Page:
Every morning I get up around 5 am, sometimes before, sometimes after, and walk the dog. More often than not, I do it with some annoyance. My bed is warm, and it’s cold outside. On mornings like today, the rain adds a particularly annoying edge to the chill. During that walk, though, I catch glimpses of my world, and it often turns into a moment of prayer….I admit that it is fleeting — a flash of the bright stars against the still night — the rustle of leaves as a small breeze blows by. The sky caught on the surface of the lake so still that it reflects, perfectly, what I don’t look up to see. The beauty in the tranquility at that hour, which is truly darkest before the dawn.
The morning is the presence of God all around me, found in symbols I know and speak to me unconsciously. The light of the stars, candles burning brightly to Light the way. The Holy Spirit blowing through. The Hand of creation in the animals beginning to stir. And then suddenly, as a dragonfly skates across the surface of the lake and breaks the reflection, I go inside and return to the chores and morning routine.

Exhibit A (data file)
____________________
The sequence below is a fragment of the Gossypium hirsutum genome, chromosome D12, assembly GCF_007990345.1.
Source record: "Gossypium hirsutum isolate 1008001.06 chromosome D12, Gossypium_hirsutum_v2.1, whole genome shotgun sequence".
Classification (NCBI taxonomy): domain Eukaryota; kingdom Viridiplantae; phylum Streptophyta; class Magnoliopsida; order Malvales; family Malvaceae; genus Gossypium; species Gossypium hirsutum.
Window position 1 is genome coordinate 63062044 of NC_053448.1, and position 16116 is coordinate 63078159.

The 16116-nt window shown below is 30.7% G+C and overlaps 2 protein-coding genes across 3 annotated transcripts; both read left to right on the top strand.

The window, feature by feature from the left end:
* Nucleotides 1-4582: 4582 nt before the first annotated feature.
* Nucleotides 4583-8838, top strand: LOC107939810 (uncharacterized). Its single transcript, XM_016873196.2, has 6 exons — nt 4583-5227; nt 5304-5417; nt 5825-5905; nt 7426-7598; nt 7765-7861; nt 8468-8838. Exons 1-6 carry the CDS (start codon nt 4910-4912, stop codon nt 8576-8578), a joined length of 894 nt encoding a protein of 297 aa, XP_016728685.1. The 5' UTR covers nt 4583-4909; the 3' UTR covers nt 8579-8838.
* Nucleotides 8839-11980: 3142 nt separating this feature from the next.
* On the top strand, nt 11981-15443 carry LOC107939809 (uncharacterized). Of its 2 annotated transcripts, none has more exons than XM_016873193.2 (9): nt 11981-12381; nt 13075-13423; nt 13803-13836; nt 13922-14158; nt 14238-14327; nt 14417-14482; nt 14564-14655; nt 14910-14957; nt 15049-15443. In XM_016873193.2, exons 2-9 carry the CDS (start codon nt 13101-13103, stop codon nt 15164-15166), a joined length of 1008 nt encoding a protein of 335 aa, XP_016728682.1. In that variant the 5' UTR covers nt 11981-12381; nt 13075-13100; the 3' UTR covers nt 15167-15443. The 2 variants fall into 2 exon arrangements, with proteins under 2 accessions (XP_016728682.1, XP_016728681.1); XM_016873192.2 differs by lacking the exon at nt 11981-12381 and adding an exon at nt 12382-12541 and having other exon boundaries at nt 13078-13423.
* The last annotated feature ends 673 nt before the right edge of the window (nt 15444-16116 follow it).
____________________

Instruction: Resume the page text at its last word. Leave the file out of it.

Like the father in Robert Hayden’s poem, “Those Winter Sundays,” I find myself channeling the truth I felt in that moment into “love’s austere and lonely offices.” Putting into action the labor and duty that accompanies sacrifice and love.